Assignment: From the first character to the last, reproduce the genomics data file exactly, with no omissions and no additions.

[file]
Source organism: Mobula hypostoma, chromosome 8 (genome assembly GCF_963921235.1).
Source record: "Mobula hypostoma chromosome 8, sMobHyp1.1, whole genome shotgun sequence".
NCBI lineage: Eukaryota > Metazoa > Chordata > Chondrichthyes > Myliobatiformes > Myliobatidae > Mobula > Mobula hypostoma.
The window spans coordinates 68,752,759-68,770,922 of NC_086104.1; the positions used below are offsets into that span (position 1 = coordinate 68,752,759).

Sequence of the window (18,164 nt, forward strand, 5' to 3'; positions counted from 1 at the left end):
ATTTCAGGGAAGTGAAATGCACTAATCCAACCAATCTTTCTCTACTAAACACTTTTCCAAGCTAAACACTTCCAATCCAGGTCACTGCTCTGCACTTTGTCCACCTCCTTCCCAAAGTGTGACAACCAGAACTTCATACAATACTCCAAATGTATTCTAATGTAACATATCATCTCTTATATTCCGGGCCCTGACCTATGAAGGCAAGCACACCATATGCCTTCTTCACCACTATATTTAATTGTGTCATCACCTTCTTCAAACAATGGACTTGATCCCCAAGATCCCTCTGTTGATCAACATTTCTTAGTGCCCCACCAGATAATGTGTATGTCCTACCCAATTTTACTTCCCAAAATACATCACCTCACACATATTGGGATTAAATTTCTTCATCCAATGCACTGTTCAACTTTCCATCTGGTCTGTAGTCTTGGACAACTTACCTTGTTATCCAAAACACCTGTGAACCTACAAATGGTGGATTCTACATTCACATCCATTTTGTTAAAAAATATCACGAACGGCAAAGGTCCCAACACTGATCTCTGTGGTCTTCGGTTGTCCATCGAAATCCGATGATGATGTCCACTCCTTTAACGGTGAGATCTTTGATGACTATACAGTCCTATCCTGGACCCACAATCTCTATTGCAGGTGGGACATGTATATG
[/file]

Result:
Source organism: Mobula hypostoma, chromosome 8 (genome assembly GCF_963921235.1).
Source record: "Mobula hypostoma chromosome 8, sMobHyp1.1, whole genome shotgun sequence".
NCBI lineage: Eukaryota > Metazoa > Chordata > Chondrichthyes > Myliobatiformes > Myliobatidae > Mobula > Mobula hypostoma.
The window spans coordinates 68,752,759-68,770,922 of NC_086104.1; the positions used below are offsets into that span (position 1 = coordinate 68,752,759).

Sequence of the window (18,164 nt, forward strand, 5' to 3'; positions counted from 1 at the left end):
ATTTCAGGGAAGTGAAATGCACTAATCCAACCAATCTTTCTCTACTAAACACTTTTCCAAGCTAAACACTTCCAATCCAGGTCACTGCTCTGCACTTTGTCCACCTCCTTCCCAAAGTGTGACAACCAGAACTTCATACAATACTCCAAATGTATTCTAATGTAACATATCATCTCTTATATTCCGGGCCCTGACCTATGAAGGCAAGCACACCATATGCCTTCTTCACCACTATATTTAATTGTGTCATCACCTTCTTCAAACAATGGACTTGATCCCCAAGATCCCTCTGTTGATCAACATTTCTTAGTGCCCCACCAGATAATGTGTATGTCCTACCCAATTTTACTTCCCAAAATACATCACCTCACACATATTGGGATTAAATTTCTTCATCCAATGCACTGTTCAACTTTCCATCTGGTCTGTAGTCTTGGACAACTTACCTTGTTATCCAAAACACCTGTGAACCTACAAATGGTGGATTCTACATTCACATCCATTTTGTTAAAAAATATCACGAACGGCAAAGGTCCCAACACTGATCTCTGTGGTCTTCGGTTGTCCATCGAAATCCGATGATGATGTCCACTCCTTTAACGGTGAGATCTTTGATGACTATACAGTCCTATCCTGGACCCACAATCTCTATTGCAGGTGGGACATGTATATG